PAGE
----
Sunday, March 6, 2011

Echos of Henry Wallace

Last summer I marveled at the speed of Pioneer's corn research department when it comes to planting plots.  Thanks to technology, they can plant 10 acres of hybrid evaluation plots in a matter of  2-3 hours.  Cathy worked in corn research after graduating from college (and yes dear, that was only yesterday).  It would take them 2 days to plant a similar size location

The result of the efforts of our corn breeders is reflected in the slide below.  You can see the improvement in average corn yields is also accelerating at an amazing pace.

When smart folks like the founder of Pioneer Hi-Bred, Henry Wallace, began breeding hybrid corn in the 1930's they were starting from scratch.  It was like baking a cake with no recipe, but they did make progress by developing inbred parents which made better hybrids.  This was an amazing discovery for its time.
Corn breeders have built on the foundation that Henry Wallace laid down to take corn hybrid performance to the level it is today.  When you compare modern hybrids to the hybrids from the 30's you can see the improvement in agronomic characteristics like stalk quality and root strength.

Today's skill testing question.  "Is there any point in keeping old corn genetic material around?"  Be honest.  What could possibly be learned from the inbreds and hybrids that were developed 75 years ago?  They are garbage compared to modern corn genetics and we need to keep looking forward.  Right?

Wrong.  Smart forward looking people recognize the need to take a look over their shoulder once in a while.
Pioneer has kept a seed bank of every inbred developed by their corn breeders since Henry Wallace's time.  Now, thanks to technology, researchers have catalogued every gene on every chromosome of this genetic library.  They can go back and pluck useful genes from 75 years ago and incorporate them into today's hybrids.  They do this with things like gene markers and molecular genetics which I will not understand no matter how many times it gets explained to me.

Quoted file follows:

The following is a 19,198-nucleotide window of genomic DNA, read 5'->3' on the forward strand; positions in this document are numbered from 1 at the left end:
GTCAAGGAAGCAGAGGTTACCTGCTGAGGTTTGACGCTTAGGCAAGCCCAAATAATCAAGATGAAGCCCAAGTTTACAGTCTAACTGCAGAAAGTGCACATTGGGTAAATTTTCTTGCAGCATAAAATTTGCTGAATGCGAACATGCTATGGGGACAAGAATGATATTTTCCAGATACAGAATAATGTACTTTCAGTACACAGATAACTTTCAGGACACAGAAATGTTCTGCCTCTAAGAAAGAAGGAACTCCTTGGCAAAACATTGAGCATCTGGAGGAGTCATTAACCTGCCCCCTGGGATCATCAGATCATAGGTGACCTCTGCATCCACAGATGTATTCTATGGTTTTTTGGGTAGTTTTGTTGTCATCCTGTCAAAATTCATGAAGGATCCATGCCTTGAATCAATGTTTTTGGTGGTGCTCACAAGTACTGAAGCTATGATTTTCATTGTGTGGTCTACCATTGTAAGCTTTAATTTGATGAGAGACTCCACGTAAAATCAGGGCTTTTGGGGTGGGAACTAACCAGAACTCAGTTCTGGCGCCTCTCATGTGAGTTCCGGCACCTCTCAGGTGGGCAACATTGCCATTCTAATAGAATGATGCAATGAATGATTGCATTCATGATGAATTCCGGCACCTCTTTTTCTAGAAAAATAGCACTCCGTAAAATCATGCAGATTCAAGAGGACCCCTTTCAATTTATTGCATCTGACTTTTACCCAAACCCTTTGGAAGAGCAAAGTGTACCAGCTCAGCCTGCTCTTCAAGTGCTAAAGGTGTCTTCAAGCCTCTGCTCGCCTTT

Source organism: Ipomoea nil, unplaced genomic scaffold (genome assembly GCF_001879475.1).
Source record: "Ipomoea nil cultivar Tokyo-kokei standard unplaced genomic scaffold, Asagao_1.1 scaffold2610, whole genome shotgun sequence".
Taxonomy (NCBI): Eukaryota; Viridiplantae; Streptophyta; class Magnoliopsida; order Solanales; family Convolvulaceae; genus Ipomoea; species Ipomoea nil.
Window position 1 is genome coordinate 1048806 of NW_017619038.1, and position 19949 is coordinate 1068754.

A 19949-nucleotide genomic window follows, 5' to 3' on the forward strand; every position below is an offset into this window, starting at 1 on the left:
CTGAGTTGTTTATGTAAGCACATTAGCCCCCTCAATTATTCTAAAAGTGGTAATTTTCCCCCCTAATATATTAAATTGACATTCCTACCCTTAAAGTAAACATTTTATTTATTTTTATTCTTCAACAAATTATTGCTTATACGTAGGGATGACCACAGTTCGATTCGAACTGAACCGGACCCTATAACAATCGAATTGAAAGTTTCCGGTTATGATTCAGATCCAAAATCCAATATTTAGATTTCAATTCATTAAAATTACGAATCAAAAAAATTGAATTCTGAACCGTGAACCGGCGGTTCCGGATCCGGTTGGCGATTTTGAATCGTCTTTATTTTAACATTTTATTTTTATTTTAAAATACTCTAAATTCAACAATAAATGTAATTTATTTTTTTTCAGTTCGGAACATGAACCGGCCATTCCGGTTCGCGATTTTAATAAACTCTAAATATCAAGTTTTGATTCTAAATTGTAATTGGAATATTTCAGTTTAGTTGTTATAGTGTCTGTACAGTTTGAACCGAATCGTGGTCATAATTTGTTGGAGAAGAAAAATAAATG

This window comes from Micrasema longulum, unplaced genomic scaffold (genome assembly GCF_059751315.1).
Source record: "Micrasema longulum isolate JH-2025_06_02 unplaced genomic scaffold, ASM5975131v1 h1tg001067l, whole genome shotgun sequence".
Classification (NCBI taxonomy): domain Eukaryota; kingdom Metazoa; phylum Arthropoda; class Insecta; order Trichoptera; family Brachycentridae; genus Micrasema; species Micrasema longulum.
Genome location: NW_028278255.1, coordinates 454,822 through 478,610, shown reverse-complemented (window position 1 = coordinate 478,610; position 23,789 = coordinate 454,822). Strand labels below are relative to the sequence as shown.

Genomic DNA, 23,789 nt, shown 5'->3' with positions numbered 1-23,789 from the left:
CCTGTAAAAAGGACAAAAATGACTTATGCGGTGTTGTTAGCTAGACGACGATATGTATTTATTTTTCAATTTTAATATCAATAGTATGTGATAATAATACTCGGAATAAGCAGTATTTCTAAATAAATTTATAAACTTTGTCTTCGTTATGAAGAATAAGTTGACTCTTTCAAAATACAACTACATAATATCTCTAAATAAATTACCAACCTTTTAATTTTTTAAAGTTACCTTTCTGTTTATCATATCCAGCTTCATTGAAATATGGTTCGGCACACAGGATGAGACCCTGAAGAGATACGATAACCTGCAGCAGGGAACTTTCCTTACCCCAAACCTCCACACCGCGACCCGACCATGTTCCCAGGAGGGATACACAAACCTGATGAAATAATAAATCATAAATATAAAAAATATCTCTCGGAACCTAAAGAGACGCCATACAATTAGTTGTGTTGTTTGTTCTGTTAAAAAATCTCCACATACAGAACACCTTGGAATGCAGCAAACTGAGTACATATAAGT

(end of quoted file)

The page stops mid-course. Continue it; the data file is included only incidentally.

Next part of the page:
This is a shot depicting the modern hybrid, 38N88, within Pioneer's library of genetics.  Each coloured spot represents an inbred parent.  The male parents are pink and the female parents are blue.  Gene jockeys are weird, I was brought up to think boys are blue.  The pedigree of 38N88 stretches back to Henry Wallace's time.  The specific genes that make 38N88 successful as a hybrid are all catalogued. 

The next generation of hybrids will benefit from this genetic data base. New exciting technologies, like drought tolerance and nitrogen use efficiency will be incorporated into the gene bank. 
The future is bright, thanks to Henry Wallace.

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